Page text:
Martin testified before the House oversight committee that “Women and minorities were singled out at the agency, deprived of training opportunities, suffered pay discrepancies with white male colleagues, and were passed over for promotions.”
Robert Cauldwell, who served five years at the agency until his retirement due to health issues, said he saw all the workplace complaints in his dual role as the first president of the CFPB labor union.
Cauldwell, 46, testified at the fifth congressional oversight hearing in June 2015 titled “Examining Continuing Allegations of Discrimination and Retaliation at the Consumer Financial Protection Bureau.” At this hearing he described a level of abuse he said he had never experienced in all his years of service in the U.S. Army, as a regulator at the FDIC, or his private-sector jobs. He told The Star that black women encountered some of the most egregious treatment at the agency.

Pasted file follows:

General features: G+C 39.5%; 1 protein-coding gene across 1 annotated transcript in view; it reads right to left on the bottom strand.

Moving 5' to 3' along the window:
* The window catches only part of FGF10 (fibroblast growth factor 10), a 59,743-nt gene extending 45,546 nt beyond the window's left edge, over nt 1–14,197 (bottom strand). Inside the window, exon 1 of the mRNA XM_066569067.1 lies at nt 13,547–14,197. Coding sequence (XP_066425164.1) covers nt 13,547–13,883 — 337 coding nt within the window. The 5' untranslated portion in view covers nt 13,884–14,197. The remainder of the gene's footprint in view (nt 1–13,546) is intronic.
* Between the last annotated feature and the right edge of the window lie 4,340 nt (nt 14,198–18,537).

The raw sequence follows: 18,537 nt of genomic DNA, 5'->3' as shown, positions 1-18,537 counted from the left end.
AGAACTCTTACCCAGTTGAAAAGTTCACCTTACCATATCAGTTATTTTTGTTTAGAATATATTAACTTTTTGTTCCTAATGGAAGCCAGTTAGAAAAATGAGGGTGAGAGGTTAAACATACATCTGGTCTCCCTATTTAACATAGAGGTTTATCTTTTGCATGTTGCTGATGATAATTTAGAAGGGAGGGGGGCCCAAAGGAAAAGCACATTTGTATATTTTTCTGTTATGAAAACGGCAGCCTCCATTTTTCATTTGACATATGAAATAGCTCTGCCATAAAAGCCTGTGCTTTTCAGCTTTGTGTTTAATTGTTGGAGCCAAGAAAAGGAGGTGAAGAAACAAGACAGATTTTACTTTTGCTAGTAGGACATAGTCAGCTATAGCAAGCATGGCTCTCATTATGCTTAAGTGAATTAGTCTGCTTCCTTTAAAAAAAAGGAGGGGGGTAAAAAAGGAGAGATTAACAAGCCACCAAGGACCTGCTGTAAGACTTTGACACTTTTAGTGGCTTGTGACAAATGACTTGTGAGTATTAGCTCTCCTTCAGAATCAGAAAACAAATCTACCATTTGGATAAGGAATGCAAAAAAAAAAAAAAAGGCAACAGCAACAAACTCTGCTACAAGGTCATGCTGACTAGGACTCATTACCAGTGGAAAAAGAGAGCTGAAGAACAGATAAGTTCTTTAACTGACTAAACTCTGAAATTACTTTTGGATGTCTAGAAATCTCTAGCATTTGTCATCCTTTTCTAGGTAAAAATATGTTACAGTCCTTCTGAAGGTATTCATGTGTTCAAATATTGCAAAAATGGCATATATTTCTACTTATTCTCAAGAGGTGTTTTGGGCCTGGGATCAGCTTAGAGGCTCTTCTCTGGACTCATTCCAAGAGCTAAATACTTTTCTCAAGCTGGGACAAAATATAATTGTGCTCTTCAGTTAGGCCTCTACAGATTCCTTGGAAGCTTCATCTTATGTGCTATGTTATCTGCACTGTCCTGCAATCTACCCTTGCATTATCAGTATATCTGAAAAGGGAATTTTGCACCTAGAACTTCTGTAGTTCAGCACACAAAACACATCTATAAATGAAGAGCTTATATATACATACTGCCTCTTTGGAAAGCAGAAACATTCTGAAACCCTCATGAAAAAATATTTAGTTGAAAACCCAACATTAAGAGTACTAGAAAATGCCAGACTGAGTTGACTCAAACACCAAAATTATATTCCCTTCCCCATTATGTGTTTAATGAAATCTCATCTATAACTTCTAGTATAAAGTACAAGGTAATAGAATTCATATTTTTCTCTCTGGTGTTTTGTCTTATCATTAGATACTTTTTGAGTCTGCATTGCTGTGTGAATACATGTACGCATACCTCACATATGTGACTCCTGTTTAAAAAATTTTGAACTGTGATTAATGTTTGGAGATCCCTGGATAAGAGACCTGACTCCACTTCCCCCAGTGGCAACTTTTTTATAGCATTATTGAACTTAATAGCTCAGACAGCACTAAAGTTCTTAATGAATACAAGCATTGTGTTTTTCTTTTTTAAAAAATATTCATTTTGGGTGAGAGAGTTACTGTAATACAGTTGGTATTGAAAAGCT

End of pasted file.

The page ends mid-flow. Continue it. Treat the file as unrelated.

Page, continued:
He called the abuses “systemic” and “beyond the pale.”
“This idea that Rich Cordray was fair to employees and a proponent of inclusiveness is just wrong. It’s a joke,” he said. “Not only was there unfair systems in place but we had the most EEOC complaints of any agency in the federal government even though we were one of the smallest agencies, by far, with only about 1,200 people at the time.”
Cauldwell said Cordray did not hire the abusive managers – most were hired by his mentor Sen. Elizabeth Warren – but when informed of the abuses, he did nothing.